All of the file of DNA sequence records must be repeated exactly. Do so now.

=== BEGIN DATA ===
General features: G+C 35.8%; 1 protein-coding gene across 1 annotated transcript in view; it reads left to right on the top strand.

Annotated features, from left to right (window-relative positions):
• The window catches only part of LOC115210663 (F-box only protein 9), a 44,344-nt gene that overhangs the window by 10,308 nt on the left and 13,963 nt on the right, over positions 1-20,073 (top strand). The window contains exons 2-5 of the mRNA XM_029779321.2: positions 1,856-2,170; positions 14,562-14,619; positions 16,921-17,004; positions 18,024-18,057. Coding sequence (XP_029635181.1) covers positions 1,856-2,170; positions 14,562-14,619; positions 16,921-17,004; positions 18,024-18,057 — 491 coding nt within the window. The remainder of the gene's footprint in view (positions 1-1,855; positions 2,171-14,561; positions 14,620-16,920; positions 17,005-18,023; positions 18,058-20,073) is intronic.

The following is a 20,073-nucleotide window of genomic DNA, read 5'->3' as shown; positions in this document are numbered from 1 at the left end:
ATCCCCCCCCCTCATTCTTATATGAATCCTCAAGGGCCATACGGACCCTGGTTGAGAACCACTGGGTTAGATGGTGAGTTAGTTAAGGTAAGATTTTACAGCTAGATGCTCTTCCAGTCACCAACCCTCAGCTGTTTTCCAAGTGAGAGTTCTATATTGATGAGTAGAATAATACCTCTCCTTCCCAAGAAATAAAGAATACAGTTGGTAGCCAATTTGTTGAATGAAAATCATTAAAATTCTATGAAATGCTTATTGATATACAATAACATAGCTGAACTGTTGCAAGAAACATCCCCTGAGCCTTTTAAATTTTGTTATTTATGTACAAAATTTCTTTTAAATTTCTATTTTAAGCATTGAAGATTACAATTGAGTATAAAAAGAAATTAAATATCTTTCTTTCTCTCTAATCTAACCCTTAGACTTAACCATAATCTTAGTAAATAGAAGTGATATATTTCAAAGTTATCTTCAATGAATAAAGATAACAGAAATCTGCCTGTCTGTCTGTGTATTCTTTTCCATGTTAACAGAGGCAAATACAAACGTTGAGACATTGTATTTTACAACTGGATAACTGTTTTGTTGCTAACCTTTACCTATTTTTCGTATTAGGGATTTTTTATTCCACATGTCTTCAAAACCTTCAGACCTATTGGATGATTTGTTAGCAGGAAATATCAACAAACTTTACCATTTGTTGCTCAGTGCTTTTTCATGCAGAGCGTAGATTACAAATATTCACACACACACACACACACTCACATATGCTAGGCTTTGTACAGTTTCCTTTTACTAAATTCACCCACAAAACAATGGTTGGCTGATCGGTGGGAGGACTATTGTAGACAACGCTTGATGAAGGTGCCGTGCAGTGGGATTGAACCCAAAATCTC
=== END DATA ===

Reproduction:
General features: G+C 35.8%; 1 protein-coding gene across 1 annotated transcript in view; it reads left to right on the top strand.

Annotated features, from left to right (window-relative positions):
• The window catches only part of LOC115210663 (F-box only protein 9), a 44,344-nt gene that overhangs the window by 10,308 nt on the left and 13,963 nt on the right, over positions 1-20,073 (top strand). The window contains exons 2-5 of the mRNA XM_029779321.2: positions 1,856-2,170; positions 14,562-14,619; positions 16,921-17,004; positions 18,024-18,057. Coding sequence (XP_029635181.1) covers positions 1,856-2,170; positions 14,562-14,619; positions 16,921-17,004; positions 18,024-18,057 — 491 coding nt within the window. The remainder of the gene's footprint in view (positions 1-1,855; positions 2,171-14,561; positions 14,620-16,920; positions 17,005-18,023; positions 18,058-20,073) is intronic.

The following is a 20,073-nucleotide window of genomic DNA, read 5'->3' as shown; positions in this document are numbered from 1 at the left end:
ATCCCCCCCCCTCATTCTTATATGAATCCTCAAGGGCCATACGGACCCTGGTTGAGAACCACTGGGTTAGATGGTGAGTTAGTTAAGGTAAGATTTTACAGCTAGATGCTCTTCCAGTCACCAACCCTCAGCTGTTTTCCAAGTGAGAGTTCTATATTGATGAGTAGAATAATACCTCTCCTTCCCAAGAAATAAAGAATACAGTTGGTAGCCAATTTGTTGAATGAAAATCATTAAAATTCTATGAAATGCTTATTGATATACAATAACATAGCTGAACTGTTGCAAGAAACATCCCCTGAGCCTTTTAAATTTTGTTATTTATGTACAAAATTTCTTTTAAATTTCTATTTTAAGCATTGAAGATTACAATTGAGTATAAAAAGAAATTAAATATCTTTCTTTCTCTCTAATCTAACCCTTAGACTTAACCATAATCTTAGTAAATAGAAGTGATATATTTCAAAGTTATCTTCAATGAATAAAGATAACAGAAATCTGCCTGTCTGTCTGTGTATTCTTTTCCATGTTAACAGAGGCAAATACAAACGTTGAGACATTGTATTTTACAACTGGATAACTGTTTTGTTGCTAACCTTTACCTATTTTTCGTATTAGGGATTTTTTATTCCACATGTCTTCAAAACCTTCAGACCTATTGGATGATTTGTTAGCAGGAAATATCAACAAACTTTACCATTTGTTGCTCAGTGCTTTTTCATGCAGAGCGTAGATTACAAATATTCACACACACACACACACACTCACATATGCTAGGCTTTGTACAGTTTCCTTTTACTAAATTCACCCACAAAACAATGGTTGGCTGATCGGTGGGAGGACTATTGTAGACAACGCTTGATGAAGGTGCCGTGCAGTGGGATTGAACCCAAAATCTC